like a structure of drinking straws and me face-first into the dirt. Or,
more accurately, face-first into the hot, abrasive summer pavement.
Some might call such behavior stupid. They would be one hundred
percent right.
Here's the thing. I am uniquely, and occasionally quite stupidly,
fearless. I have never been afraid. Well, not truly afraid. I have had
moments of trepidation, acted tentatively on occasion. Tiptoed toward
my fate timorously, doubts creeping, internal alarms blaring. Occa-
sionally, I exercise a bit of caution. But more often, and to my sustained
chagrin, I run sprinting toward my own demise, without consideration
or forethought. I like to shoot first and ask questions about why there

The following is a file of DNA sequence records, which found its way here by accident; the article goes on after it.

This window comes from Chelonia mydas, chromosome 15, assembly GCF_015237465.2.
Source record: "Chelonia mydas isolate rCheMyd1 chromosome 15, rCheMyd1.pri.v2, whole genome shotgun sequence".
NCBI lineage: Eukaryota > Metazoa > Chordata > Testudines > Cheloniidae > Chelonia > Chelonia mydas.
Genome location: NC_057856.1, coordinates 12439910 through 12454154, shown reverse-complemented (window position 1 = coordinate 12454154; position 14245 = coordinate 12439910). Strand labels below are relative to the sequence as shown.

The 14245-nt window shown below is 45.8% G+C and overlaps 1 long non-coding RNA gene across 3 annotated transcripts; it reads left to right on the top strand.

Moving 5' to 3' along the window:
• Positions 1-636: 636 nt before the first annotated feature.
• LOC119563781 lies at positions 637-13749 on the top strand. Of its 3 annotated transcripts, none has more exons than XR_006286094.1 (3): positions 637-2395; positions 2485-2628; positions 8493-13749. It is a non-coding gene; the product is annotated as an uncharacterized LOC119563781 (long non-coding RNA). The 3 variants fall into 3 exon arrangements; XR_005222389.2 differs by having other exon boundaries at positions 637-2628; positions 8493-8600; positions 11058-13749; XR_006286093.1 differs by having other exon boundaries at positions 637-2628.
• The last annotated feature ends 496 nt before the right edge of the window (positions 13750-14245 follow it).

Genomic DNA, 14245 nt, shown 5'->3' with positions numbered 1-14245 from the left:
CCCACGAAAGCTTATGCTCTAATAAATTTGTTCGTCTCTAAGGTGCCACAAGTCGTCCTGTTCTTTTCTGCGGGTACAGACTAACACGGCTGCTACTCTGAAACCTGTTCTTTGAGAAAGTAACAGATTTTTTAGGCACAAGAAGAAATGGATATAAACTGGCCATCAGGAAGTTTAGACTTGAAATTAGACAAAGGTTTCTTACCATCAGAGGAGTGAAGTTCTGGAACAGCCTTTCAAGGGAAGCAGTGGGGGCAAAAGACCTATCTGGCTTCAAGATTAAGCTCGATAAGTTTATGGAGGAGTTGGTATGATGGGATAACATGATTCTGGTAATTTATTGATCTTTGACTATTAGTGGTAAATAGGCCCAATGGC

is a bullet lodged deeply in my own foot much, much later.
So on this golden August day in my fifth year, I had been playing
outside in my Oakland neighborhood with a dusty scrum of local kids
in a completely unsupervised group, the way we used to in the good
old days, before the Internet told parents that this was a terrible idea2
and likely to result in your child being abducted by aliens or devoured
by wolves. We were all in various states of typically dirty late-summer
disarray: faces sticky with rivulets of many-hours-dried melted Popsi-
cle and festooned liberally with dirt, most shoeless and many shirtless,
including (inappropriately I suppose in hindsight) me.
Yes, I was running around a city neighborhood unchaperoned, on
hot pavement with bare feet, and worse still, a bare chest.3 Now, before
you jump into your time machine and call Child Protective Services,
get over your prissy self. It was the seventies. Kids ran around unsuper-
vised. This is before people felt the need to meticulously curate every
2 Along with kids riding the bus, doing their homework without parental “assistance” (read: